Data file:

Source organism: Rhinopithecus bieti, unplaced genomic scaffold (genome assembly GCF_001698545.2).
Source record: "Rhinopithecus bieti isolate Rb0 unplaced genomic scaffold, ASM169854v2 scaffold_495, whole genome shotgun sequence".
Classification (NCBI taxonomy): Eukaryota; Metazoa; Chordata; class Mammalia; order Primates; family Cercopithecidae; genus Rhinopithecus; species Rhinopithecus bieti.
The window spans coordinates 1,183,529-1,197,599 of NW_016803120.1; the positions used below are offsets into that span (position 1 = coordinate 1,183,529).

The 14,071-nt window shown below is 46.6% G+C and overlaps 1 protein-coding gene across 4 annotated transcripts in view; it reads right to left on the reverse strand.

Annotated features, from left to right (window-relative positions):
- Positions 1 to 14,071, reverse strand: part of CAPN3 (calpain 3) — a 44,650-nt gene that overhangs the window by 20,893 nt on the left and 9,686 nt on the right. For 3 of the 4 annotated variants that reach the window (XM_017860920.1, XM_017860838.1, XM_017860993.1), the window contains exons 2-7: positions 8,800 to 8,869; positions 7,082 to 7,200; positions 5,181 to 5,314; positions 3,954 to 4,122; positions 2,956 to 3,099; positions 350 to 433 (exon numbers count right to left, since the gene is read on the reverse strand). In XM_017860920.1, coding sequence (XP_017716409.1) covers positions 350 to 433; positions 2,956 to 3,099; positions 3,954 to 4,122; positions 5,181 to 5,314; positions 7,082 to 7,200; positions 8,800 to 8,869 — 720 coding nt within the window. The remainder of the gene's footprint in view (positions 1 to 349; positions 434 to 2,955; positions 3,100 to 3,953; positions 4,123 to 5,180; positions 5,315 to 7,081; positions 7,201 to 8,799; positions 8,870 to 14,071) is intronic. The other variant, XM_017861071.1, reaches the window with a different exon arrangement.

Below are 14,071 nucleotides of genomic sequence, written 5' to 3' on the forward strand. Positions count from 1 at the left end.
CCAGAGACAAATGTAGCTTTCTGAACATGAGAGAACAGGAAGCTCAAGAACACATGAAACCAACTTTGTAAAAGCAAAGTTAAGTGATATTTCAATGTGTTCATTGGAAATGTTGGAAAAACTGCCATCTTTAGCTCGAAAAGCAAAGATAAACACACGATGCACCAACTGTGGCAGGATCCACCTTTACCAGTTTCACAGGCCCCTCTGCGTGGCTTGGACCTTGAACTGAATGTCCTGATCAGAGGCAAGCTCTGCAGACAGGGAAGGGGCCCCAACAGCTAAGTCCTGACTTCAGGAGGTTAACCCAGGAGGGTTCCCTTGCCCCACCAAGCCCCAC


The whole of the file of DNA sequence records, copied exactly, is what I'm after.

Source organism: Rhinopithecus bieti, unplaced genomic scaffold (genome assembly GCF_001698545.2).
Source record: "Rhinopithecus bieti isolate Rb0 unplaced genomic scaffold, ASM169854v2 scaffold_495, whole genome shotgun sequence".
Classification (NCBI taxonomy): Eukaryota; Metazoa; Chordata; class Mammalia; order Primates; family Cercopithecidae; genus Rhinopithecus; species Rhinopithecus bieti.
The window spans coordinates 1,183,529-1,197,599 of NW_016803120.1; the positions used below are offsets into that span (position 1 = coordinate 1,183,529).

The 14,071-nt window shown below is 46.6% G+C and overlaps 1 protein-coding gene across 4 annotated transcripts in view; it reads right to left on the reverse strand.

Annotated features, from left to right (window-relative positions):
- Positions 1 to 14,071, reverse strand: part of CAPN3 (calpain 3) — a 44,650-nt gene that overhangs the window by 20,893 nt on the left and 9,686 nt on the right. For 3 of the 4 annotated variants that reach the window (XM_017860920.1, XM_017860838.1, XM_017860993.1), the window contains exons 2-7: positions 8,800 to 8,869; positions 7,082 to 7,200; positions 5,181 to 5,314; positions 3,954 to 4,122; positions 2,956 to 3,099; positions 350 to 433 (exon numbers count right to left, since the gene is read on the reverse strand). In XM_017860920.1, coding sequence (XP_017716409.1) covers positions 350 to 433; positions 2,956 to 3,099; positions 3,954 to 4,122; positions 5,181 to 5,314; positions 7,082 to 7,200; positions 8,800 to 8,869 — 720 coding nt within the window. The remainder of the gene's footprint in view (positions 1 to 349; positions 434 to 2,955; positions 3,100 to 3,953; positions 4,123 to 5,180; positions 5,315 to 7,081; positions 7,201 to 8,799; positions 8,870 to 14,071) is intronic. The other variant, XM_017861071.1, reaches the window with a different exon arrangement.

Below are 14,071 nucleotides of genomic sequence, written 5' to 3' on the forward strand. Positions count from 1 at the left end.
CCAGAGACAAATGTAGCTTTCTGAACATGAGAGAACAGGAAGCTCAAGAACACATGAAACCAACTTTGTAAAAGCAAAGTTAAGTGATATTTCAATGTGTTCATTGGAAATGTTGGAAAAACTGCCATCTTTAGCTCGAAAAGCAAAGATAAACACACGATGCACCAACTGTGGCAGGATCCACCTTTACCAGTTTCACAGGCCCCTCTGCGTGGCTTGGACCTTGAACTGAATGTCCTGATCAGAGGCAAGCTCTGCAGACAGGGAAGGGGCCCCAACAGCTAAGTCCTGACTTCAGGAGGTTAACCCAGGAGGGTTCCCTTGCCCCACCAAGCCCCAC